Wednesday, July 18, 2012

The medium is the message: reverse engineering the health care marketplace

Economists have long accepted that the market for medical care behaves nothing like most other markets. Dixit Kenneth Arrow, Nobel laureate economist.

Even without reading Arrow's seminal paper, however, it is easy to use common sense to arrive at a somewhat similar conclusion. Just consider the incentives for the average doctor. One way to approach a private practice would be to demand payment up front. But this may alienate customers. If instead I see everyone, and bill a rather large sum after the fact, I could end up with much more money--many people will pay the full amount, some will pay a bit less, and those who cannot pay at all will generally not return. In this fashion I can more effectively screen out the deadbeats without alienating my full-pay clients. I can be a successful provider while also being an ethical practitioner.

While this system may make sense in terms of provider self-interest and the expectations of customers, it hides prices, encouraging overuse and removing competition that lower prices. Some people may blame insurance for this, but even in areas like dental care, where insurance is a much smaller factor, the same sort of price opacity reigns. There are a few health care providers like chiropractors who may occasionally advertise prices, but this price competition is still the exception rather than the rule. I use a chiropractor chain who advertises prices, and although I am generally happy with their services, it feels a lot less like a professional service and much more like I'm receiving a widget. All of which is to say that, to a certain extent, the medium is the message: the way in which we perceive costs or fail to perceive costs is an integral part of the qualitative experience of the service. Hidden prices with retroactive discriminatory pricing produces a much different type of care than up front payment with price transparency.

Both models will always exist to some extent or another. The job of the state, I think, is to more clearly demarcate the boundary between widget and non-widget like services and to increase transparency in those areas where up front cost communication is impractical. Price transparency is only really possible in a situation in which there is some level of standardization in some form or another. This is easy to achieve with widget-like services, but not impossible in other areas either. It is and has always been the job of the state, through either direct control as in cases like roads and the post office, or by regulating prices as in the case of public utilities or the airline industry of yore, or by setting up a medium of exchange that allows for standardized prices, to make such standardization possible.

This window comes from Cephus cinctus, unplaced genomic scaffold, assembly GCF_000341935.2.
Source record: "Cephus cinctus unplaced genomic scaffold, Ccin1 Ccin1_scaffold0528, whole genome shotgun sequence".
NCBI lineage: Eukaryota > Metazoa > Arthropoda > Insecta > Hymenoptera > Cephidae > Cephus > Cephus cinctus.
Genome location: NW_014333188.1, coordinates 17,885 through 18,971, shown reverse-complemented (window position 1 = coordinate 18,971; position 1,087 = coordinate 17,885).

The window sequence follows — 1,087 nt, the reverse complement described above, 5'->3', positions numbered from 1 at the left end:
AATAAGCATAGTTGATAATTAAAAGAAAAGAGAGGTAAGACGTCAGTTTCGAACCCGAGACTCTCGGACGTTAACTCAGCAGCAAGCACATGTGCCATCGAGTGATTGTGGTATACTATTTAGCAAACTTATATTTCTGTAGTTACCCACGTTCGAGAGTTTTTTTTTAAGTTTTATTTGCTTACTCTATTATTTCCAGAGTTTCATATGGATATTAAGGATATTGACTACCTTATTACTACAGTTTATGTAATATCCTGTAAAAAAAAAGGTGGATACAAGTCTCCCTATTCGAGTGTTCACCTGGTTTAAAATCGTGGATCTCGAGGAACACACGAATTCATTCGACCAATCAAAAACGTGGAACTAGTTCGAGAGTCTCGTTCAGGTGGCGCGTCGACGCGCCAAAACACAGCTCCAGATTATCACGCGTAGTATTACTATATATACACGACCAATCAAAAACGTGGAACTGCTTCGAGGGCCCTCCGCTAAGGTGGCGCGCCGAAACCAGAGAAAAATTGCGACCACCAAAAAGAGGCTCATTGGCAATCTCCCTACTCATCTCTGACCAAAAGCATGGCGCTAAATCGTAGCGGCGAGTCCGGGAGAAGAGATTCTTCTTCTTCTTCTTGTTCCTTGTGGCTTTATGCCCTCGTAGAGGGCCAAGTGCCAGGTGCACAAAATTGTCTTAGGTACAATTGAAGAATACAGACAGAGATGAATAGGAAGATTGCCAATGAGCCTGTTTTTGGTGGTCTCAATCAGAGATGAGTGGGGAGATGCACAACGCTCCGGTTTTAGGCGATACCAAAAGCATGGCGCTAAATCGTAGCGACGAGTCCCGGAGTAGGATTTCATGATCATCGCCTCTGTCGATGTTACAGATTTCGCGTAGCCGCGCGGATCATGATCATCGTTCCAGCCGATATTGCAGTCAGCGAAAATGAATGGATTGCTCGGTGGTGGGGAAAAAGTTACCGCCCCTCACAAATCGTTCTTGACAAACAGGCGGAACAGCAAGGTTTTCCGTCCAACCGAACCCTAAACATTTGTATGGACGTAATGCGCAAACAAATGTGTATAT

Some combination of all three techniques is likely necessary in health care. Legislation encouraging price transparency, setting prices in areas where it is impractical for this to occur (or perhaps setting a price chart and then allowing for providers to set a multiplier factor for some level of price competition), and directly running aspects like health insurance to bring about standardization, will all help to transform a system that is currently quite free--providers can set whatever prices they want and negotiate freely with insurance and patients--into one that is only marginally less free but far more efficient. Health care is a good example of how a free market system may not always produce a well-functioning or efficient market. But there are many ways to define freedom, and it would not be hard to invent a new understanding of the term that would still allow for a good deal of individual agency while producing a much more effective outcome.

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